In which both my books get mentioned in a year end round up….

“…

Fiction would include William Boyd’s panoramic and enthralling “Sweet Caress: The Many Lives of Amory Clay”, Kunal Basu’s searing “Kalkatta”, Kiran Manral’s frothy but subtly different romance “All Aboard”, Anuja Chandramouli’s refreshingly new take on primordial Hindu goddesses in “Shakti: The Feminine Divine”, Pakistani Omar Shahid Hamid’s jihadi noir “The Spinner’s Tale”, for a chilling portrayal of a terrorist mindset and Bangladeshi Saad Z. Hossein’s inventive black farce “Escape from Baghdad – A Novel”.

Two Indian writers who needed to be singled out were the subversively witty Kiran Manral, whose comedy of manners of globetrotting Indians was followed by an endearing account of motherhood in “Karmic Kids: The Story of Parenting Nobody Told You!”, and the versatile Sharath Komarraju, who produced a sexual abuse whodunnit, a Mughal murder mystery starring Birbal and the second volume of his Mahabharata retelling through the Kuru women’s eyes….”

Read the original here

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The liberation of being a woman of a certain, ermm, invisibility

It first hit me a couple of years ago when I was at a store, waiting patiently for my turn to be served. And well, my turn never came. Others kept barging in, getting the attention of the sales staff, getting what they wanted. While I waited, until I quietly had had quite enough of waiting, turned around, walked out unnoticed, unstopped and realised it had finally happened. I had become that dreaded creature, the invisible woman.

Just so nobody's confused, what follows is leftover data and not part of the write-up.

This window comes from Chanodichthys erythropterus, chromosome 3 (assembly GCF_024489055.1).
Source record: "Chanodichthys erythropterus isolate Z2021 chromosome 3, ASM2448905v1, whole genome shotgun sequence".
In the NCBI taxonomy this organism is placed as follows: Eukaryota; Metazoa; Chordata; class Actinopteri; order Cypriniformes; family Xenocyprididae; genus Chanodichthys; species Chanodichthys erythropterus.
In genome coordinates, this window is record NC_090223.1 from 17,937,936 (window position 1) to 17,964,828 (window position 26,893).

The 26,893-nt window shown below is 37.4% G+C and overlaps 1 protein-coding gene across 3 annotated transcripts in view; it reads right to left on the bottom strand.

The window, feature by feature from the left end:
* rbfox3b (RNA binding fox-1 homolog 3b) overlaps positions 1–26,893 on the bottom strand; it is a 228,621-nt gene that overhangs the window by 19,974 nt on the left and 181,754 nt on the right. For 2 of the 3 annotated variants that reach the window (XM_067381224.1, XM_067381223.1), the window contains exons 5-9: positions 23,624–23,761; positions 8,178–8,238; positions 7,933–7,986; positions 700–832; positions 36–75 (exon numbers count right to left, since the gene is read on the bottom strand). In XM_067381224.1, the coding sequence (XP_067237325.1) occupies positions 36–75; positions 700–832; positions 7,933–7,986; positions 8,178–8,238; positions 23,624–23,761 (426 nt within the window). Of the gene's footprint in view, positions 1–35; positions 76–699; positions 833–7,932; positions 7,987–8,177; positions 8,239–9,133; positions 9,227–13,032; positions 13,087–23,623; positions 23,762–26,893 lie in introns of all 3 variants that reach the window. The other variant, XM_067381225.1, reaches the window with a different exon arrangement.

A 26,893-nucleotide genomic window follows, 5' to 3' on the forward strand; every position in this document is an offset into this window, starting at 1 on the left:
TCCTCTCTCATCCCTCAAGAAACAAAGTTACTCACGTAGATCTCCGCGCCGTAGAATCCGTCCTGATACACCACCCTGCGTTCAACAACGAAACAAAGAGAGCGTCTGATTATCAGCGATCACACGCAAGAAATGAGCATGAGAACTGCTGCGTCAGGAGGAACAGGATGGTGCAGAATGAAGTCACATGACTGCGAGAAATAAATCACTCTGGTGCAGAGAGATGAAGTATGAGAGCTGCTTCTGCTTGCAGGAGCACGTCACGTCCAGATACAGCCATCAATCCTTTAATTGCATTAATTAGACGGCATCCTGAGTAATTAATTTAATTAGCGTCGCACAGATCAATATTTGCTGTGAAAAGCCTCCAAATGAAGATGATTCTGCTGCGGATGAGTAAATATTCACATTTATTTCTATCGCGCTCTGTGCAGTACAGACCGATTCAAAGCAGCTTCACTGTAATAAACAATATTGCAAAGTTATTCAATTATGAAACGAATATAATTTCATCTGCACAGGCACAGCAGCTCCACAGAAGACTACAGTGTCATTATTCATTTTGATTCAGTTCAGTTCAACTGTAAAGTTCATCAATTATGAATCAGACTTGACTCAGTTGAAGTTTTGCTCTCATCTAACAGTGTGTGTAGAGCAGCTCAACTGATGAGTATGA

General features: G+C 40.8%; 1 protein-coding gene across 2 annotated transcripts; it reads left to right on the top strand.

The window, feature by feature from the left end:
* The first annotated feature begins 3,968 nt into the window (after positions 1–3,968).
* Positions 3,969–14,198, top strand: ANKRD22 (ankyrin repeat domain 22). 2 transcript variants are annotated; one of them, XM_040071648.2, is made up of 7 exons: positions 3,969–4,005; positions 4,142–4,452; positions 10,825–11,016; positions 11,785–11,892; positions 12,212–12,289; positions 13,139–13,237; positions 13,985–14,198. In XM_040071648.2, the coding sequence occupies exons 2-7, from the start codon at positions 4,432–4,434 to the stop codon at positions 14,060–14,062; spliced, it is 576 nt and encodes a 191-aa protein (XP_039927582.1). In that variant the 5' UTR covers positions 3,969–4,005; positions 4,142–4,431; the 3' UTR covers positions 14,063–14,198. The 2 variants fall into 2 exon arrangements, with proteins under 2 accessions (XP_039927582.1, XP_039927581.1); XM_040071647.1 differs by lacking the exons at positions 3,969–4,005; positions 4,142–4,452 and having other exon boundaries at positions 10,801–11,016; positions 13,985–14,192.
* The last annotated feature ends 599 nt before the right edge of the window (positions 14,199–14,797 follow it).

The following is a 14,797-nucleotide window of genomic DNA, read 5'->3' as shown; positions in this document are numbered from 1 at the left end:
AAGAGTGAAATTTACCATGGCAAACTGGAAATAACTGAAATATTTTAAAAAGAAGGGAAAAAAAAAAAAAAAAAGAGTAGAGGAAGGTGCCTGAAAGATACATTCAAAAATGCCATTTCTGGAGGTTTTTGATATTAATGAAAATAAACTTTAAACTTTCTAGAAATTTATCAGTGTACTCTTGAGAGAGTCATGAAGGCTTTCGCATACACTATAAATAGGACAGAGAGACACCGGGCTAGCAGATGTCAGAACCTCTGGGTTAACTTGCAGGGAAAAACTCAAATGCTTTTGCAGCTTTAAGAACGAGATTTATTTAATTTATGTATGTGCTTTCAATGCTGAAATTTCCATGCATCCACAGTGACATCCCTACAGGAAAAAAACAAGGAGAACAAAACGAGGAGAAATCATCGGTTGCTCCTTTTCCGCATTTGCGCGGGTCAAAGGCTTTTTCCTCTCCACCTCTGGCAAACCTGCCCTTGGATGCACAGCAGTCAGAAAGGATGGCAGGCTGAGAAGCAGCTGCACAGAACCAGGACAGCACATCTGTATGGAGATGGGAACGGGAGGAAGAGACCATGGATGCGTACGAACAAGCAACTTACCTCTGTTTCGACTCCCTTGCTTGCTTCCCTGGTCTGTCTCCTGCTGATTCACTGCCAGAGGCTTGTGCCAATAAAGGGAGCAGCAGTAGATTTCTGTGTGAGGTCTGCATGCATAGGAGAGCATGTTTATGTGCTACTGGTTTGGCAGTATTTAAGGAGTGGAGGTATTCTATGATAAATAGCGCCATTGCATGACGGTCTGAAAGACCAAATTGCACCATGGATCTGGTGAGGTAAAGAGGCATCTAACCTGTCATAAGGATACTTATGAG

I had seen the signs over the past few years. Heads no longer turned when I walked past, even when I was dressed to the teeth. People did not stop conversations to accommodate me when I approached their little groups at parties but carried on, regardless. I found myself stopping short of doing cartwheels and headstands in restaurants to get a waiter’s attention.

It is kind of deflating to the ego. You know that there was a time when you put half the time into getting ready and could guarantee heads on rotor blades as you passed. The compliments are now few and far between. You have folks walking right past you without even registering you exist. In the rush for elevators, you are jostled aside when previously you would be courteously given right of way.